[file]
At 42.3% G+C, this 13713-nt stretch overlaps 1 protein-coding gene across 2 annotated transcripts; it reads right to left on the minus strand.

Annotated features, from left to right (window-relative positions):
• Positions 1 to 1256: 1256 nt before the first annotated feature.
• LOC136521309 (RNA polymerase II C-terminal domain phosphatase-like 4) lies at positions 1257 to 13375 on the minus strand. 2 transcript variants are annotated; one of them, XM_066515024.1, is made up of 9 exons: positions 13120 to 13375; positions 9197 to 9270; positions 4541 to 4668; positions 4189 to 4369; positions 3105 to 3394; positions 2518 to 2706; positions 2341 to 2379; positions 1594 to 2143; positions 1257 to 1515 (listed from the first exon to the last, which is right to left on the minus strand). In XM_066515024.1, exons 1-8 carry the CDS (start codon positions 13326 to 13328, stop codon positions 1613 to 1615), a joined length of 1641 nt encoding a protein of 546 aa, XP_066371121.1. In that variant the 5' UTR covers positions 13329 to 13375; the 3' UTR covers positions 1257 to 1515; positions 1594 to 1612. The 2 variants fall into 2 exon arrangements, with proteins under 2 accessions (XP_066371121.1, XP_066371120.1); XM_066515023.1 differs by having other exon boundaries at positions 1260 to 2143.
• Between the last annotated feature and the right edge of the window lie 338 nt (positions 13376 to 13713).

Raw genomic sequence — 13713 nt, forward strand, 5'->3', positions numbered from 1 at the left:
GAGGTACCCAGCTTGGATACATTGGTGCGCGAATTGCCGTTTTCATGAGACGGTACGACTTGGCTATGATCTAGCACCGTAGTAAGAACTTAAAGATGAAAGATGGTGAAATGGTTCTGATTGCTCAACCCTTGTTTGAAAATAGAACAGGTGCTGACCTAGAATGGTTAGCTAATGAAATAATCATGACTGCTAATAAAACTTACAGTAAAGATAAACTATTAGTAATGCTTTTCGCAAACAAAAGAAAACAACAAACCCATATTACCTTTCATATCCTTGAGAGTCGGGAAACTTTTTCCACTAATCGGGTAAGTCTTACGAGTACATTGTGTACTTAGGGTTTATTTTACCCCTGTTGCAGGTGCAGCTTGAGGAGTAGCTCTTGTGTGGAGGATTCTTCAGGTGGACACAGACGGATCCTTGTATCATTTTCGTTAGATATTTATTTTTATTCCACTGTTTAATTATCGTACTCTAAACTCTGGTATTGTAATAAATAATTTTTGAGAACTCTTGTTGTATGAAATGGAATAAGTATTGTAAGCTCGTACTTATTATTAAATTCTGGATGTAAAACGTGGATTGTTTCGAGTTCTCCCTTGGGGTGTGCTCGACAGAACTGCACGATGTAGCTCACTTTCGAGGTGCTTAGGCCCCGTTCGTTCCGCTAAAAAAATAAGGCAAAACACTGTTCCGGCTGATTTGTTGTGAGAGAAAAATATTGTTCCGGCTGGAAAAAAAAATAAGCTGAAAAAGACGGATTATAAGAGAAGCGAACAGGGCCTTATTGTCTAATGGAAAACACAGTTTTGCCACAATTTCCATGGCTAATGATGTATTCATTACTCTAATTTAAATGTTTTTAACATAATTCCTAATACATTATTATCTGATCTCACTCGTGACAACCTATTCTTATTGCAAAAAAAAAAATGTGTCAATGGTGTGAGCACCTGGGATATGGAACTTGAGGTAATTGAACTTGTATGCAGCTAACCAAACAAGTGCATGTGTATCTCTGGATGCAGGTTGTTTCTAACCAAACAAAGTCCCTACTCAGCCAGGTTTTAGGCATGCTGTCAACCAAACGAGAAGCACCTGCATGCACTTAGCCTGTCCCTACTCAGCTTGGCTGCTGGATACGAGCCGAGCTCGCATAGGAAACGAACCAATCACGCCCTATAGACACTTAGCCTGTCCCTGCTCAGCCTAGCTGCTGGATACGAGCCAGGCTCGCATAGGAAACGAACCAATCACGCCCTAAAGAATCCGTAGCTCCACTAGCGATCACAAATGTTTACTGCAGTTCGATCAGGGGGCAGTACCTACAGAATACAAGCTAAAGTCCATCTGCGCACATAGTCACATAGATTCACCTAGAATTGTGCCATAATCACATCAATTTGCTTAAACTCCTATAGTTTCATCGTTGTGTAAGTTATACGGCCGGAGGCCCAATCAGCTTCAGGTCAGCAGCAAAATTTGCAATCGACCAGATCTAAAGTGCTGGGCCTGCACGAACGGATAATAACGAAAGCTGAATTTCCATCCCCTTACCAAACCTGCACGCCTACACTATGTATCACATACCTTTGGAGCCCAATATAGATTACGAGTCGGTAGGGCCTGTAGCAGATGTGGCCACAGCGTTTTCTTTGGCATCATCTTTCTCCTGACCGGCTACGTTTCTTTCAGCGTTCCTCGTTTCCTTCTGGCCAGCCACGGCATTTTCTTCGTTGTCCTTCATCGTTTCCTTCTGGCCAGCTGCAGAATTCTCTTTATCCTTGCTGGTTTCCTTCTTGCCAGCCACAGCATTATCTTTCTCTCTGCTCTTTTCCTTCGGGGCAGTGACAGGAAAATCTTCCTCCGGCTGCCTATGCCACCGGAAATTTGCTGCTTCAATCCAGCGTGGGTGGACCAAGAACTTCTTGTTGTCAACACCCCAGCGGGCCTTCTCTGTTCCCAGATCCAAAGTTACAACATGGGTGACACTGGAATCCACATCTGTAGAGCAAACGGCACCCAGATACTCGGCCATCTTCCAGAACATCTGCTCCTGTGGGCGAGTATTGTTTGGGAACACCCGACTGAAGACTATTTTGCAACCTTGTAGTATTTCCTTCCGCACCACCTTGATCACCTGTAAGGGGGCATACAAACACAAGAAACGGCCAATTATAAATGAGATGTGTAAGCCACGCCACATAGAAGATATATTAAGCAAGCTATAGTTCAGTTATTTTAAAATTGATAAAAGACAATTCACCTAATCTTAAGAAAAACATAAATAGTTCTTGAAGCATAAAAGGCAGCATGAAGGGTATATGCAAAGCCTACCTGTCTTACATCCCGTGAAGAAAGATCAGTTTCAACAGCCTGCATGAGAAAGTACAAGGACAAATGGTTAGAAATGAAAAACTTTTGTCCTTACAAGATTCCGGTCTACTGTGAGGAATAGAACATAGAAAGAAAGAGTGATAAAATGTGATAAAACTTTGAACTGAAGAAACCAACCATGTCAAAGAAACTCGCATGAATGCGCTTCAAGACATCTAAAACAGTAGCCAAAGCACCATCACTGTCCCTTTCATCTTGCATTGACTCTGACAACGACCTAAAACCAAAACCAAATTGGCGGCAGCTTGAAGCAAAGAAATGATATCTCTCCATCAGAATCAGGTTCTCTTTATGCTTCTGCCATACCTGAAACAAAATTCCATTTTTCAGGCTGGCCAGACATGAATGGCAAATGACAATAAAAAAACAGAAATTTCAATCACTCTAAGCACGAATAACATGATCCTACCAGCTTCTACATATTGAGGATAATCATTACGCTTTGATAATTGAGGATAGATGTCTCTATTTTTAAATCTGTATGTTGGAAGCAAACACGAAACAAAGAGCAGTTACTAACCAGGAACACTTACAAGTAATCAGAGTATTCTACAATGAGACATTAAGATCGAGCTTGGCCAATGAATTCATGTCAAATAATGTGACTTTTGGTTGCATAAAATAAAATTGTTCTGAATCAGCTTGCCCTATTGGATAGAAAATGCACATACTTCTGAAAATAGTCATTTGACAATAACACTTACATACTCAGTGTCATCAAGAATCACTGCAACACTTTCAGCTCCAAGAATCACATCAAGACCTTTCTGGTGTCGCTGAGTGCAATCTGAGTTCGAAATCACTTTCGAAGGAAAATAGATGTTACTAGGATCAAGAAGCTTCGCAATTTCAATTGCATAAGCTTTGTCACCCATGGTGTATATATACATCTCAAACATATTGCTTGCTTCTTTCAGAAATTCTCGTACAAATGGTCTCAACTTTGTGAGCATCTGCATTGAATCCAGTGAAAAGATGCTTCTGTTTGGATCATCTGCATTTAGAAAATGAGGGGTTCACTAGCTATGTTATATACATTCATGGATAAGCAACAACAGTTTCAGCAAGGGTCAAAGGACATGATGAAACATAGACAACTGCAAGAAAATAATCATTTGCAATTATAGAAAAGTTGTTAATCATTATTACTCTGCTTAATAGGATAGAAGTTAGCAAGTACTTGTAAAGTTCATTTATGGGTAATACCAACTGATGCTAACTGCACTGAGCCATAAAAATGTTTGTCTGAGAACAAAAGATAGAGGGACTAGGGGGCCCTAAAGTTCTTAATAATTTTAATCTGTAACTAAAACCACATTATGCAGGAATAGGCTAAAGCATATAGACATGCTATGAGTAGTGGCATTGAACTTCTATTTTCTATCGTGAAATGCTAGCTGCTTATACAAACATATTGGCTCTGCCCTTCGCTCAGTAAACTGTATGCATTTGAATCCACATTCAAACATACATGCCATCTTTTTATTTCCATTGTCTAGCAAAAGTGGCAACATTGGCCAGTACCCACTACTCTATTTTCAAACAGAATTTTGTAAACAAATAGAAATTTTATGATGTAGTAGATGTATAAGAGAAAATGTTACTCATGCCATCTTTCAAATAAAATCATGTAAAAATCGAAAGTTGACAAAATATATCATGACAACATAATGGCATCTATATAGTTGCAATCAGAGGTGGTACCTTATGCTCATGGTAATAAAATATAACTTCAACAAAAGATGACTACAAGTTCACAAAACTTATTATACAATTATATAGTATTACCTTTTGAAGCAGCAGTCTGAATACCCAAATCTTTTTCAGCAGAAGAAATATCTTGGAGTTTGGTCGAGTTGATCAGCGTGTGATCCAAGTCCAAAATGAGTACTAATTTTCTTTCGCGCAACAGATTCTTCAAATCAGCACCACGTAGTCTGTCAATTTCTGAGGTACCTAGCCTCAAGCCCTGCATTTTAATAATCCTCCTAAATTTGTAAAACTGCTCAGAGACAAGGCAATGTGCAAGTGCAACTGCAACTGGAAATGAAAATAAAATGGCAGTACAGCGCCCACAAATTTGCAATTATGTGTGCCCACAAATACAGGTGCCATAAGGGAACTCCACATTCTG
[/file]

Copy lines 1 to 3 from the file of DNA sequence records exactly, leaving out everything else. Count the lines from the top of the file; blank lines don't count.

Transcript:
At 42.3% G+C, this 13713-nt stretch overlaps 1 protein-coding gene across 2 annotated transcripts; it reads right to left on the minus strand.

Annotated features, from left to right (window-relative positions):
• Positions 1 to 1256: 1256 nt before the first annotated feature.